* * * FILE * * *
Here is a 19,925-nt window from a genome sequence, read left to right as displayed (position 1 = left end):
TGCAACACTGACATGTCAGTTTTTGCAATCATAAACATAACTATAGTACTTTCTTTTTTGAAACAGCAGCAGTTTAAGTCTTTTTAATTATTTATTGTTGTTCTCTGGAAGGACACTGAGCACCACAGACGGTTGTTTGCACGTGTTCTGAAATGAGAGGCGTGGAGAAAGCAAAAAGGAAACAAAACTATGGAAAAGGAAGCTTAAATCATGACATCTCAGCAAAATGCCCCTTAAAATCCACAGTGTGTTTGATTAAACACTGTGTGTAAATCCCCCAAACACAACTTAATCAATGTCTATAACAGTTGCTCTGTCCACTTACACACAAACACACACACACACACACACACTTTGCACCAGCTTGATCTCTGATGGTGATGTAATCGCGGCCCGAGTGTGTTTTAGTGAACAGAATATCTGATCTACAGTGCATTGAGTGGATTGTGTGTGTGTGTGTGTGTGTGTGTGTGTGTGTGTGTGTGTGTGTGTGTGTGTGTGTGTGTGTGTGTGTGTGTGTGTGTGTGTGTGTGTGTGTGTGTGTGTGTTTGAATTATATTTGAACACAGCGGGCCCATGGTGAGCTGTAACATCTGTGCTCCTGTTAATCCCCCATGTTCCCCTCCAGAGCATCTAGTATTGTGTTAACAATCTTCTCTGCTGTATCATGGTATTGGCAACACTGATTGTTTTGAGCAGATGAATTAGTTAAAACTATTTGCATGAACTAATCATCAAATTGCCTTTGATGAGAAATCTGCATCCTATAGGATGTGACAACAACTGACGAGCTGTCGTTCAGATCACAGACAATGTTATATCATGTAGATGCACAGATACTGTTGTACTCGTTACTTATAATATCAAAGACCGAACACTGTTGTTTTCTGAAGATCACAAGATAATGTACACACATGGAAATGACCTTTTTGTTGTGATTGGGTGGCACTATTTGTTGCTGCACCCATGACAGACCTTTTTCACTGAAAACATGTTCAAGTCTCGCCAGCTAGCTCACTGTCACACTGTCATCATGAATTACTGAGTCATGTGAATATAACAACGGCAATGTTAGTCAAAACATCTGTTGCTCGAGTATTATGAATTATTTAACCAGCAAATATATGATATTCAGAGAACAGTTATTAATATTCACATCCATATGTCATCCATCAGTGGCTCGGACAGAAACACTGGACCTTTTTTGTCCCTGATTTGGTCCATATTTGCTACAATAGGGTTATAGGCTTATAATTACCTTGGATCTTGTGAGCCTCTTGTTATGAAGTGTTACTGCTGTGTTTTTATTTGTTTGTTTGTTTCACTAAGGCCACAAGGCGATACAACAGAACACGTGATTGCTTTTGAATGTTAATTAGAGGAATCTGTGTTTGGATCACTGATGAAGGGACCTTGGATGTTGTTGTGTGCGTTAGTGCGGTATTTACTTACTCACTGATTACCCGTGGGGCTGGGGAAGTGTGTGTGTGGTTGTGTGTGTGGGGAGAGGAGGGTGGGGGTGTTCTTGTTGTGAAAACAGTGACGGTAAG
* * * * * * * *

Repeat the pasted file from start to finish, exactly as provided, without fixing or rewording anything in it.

Here is a 19,925-nt window from a genome sequence, read left to right as displayed (position 1 = left end):
TGCAACACTGACATGTCAGTTTTTGCAATCATAAACATAACTATAGTACTTTCTTTTTTGAAACAGCAGCAGTTTAAGTCTTTTTAATTATTTATTGTTGTTCTCTGGAAGGACACTGAGCACCACAGACGGTTGTTTGCACGTGTTCTGAAATGAGAGGCGTGGAGAAAGCAAAAAGGAAACAAAACTATGGAAAAGGAAGCTTAAATCATGACATCTCAGCAAAATGCCCCTTAAAATCCACAGTGTGTTTGATTAAACACTGTGTGTAAATCCCCCAAACACAACTTAATCAATGTCTATAACAGTTGCTCTGTCCACTTACACACAAACACACACACACACACACACACTTTGCACCAGCTTGATCTCTGATGGTGATGTAATCGCGGCCCGAGTGTGTTTTAGTGAACAGAATATCTGATCTACAGTGCATTGAGTGGATTGTGTGTGTGTGTGTGTGTGTGTGTGTGTGTGTGTGTGTGTGTGTGTGTGTGTGTGTGTGTGTGTGTGTGTGTGTGTGTGTGTGTGTGTGTGTGTGTGTGTGTTTGAATTATATTTGAACACAGCGGGCCCATGGTGAGCTGTAACATCTGTGCTCCTGTTAATCCCCCATGTTCCCCTCCAGAGCATCTAGTATTGTGTTAACAATCTTCTCTGCTGTATCATGGTATTGGCAACACTGATTGTTTTGAGCAGATGAATTAGTTAAAACTATTTGCATGAACTAATCATCAAATTGCCTTTGATGAGAAATCTGCATCCTATAGGATGTGACAACAACTGACGAGCTGTCGTTCAGATCACAGACAATGTTATATCATGTAGATGCACAGATACTGTTGTACTCGTTACTTATAATATCAAAGACCGAACACTGTTGTTTTCTGAAGATCACAAGATAATGTACACACATGGAAATGACCTTTTTGTTGTGATTGGGTGGCACTATTTGTTGCTGCACCCATGACAGACCTTTTTCACTGAAAACATGTTCAAGTCTCGCCAGCTAGCTCACTGTCACACTGTCATCATGAATTACTGAGTCATGTGAATATAACAACGGCAATGTTAGTCAAAACATCTGTTGCTCGAGTATTATGAATTATTTAACCAGCAAATATATGATATTCAGAGAACAGTTATTAATATTCACATCCATATGTCATCCATCAGTGGCTCGGACAGAAACACTGGACCTTTTTTGTCCCTGATTTGGTCCATATTTGCTACAATAGGGTTATAGGCTTATAATTACCTTGGATCTTGTGAGCCTCTTGTTATGAAGTGTTACTGCTGTGTTTTTATTTGTTTGTTTGTTTCACTAAGGCCACAAGGCGATACAACAGAACACGTGATTGCTTTTGAATGTTAATTAGAGGAATCTGTGTTTGGATCACTGATGAAGGGACCTTGGATGTTGTTGTGTGCGTTAGTGCGGTATTTACTTACTCACTGATTACCCGTGGGGCTGGGGAAGTGTGTGTGTGGTTGTGTGTGTGGGGAGAGGAGGGTGGGGGTGTTCTTGTTGTGAAAACAGTGACGGTAAG